Swords of Bane


by Astros Productions: Peter Karboulonis, George Karboulonis
CCS
1986
Crash Issue 35, December 1986   (1986-11-20)   page(s) 125,126

CCS dominate the review section this month and this is their latest release in a rapidly expanding range. Unlike most of their releases to date, CCS have brought their strategy game expertise into the realms of fantasy. It's good to see a change. Fantasy wargaming opens up a whole range of opportunities. You are cast in the role of Head of the Imperial Guard and command a mixed army of warriors and wizards against hordes of terrible monsters.

The game is interesting also because on the B side of the cassette, there's an expanded game for the 128K Spectrum. This version has two extra scenarios and maps to take advantage of the extra memory. The game boasts a double cassette box, glossy instructions with full map diagrams and an icon driven control system. Sounds impressive - but how does it play?

Well the screen is standard fare for CCS, being large and scrollable (what a terrible adjective) within a window. Two other windows allow the statistics display for the unit characters currently in action (le movement points and stamina). At the bottom of the screen, icons are displayed.

The icons represent all the kinds of wizard and warriors you can choose to make up your force. However, different types of troops have different costs. Basically, you can have a large, poorly equipped outfit or a small, powerful one. Fortunately, all character stats are given in the rules. The last choice may be deleted or the combat mode may be entered. In this mode the Icons are Movement, Home, Long Range Combat, End Turn, Blank and Quit. A joystick or keyboard option allows pointer movement.

Combat includes, zones of control for enemy characters, ranged combat with fireballs (two types) and longbows, movement cost and cover factors for different terrain types. The game format then, is essentially simple.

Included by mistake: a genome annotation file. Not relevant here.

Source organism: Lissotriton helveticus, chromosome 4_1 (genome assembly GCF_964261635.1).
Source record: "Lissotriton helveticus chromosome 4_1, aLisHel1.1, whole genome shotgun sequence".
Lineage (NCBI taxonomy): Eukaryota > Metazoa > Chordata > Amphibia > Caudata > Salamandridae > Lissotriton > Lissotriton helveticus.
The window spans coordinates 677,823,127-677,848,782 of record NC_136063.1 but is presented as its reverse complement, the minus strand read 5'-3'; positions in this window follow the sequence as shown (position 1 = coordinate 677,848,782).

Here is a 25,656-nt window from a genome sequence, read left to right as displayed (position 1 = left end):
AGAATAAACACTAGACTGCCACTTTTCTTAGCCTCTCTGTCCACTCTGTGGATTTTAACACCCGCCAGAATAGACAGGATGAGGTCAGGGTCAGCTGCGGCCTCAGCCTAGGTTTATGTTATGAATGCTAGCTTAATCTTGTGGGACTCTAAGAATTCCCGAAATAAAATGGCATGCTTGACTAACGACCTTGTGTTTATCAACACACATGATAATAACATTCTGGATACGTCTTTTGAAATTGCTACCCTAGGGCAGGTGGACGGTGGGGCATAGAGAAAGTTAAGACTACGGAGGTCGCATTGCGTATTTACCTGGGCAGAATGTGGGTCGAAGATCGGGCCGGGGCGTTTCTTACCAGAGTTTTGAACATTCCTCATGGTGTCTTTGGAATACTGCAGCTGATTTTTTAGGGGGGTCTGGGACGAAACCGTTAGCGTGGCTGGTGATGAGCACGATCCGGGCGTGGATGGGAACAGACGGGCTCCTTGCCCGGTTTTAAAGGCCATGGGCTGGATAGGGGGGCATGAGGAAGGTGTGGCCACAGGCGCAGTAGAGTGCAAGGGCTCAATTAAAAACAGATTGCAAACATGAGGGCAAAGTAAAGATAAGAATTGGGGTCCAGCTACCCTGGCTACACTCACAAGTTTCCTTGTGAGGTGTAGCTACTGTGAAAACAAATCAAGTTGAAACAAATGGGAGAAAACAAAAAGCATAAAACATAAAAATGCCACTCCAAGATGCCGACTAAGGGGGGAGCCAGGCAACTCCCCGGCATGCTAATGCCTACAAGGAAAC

The only scenario available to 48K users is The Village which involves the Guard in a trap set by the enemy monsters in a deserted village. The Forest deals with another group of Guards tending off monsters intent on sacrificing them. Finally The Inn is a strategically important building for both parties which can be fought over the last scenario. The idea of not having the scenarios as sequential pieces but as aspects of a wider battle is very appealing. In all cases, the player has to defeat the Fire Demon to win whereas the monsters have to entirely obliterate the Guard to win. Consequently, battles are a hard fought affair.

There's nothing particularly innovative or clever about this game. It simply plays well. The presentation could have been higher, the background more atmospherically worked out... a little more imagination generally. It gave the impression of a game given a fantasy front to grudgingly please audiences demanding a wider taste, but with little real care for the genre. Nevertheless, there were no moans considering the price. £7.95 is an extremely attractive for any game now, and considering the benefits for 128k owners, this one has to be worth it.


Presentation: 69%
Rules: 67%
Playability: 81%
Graphics: 65%
Authenticity: 64%
Opponent: 79%
Value For Money: 82%
Overall: 77%

Transcript by Chris Bourne

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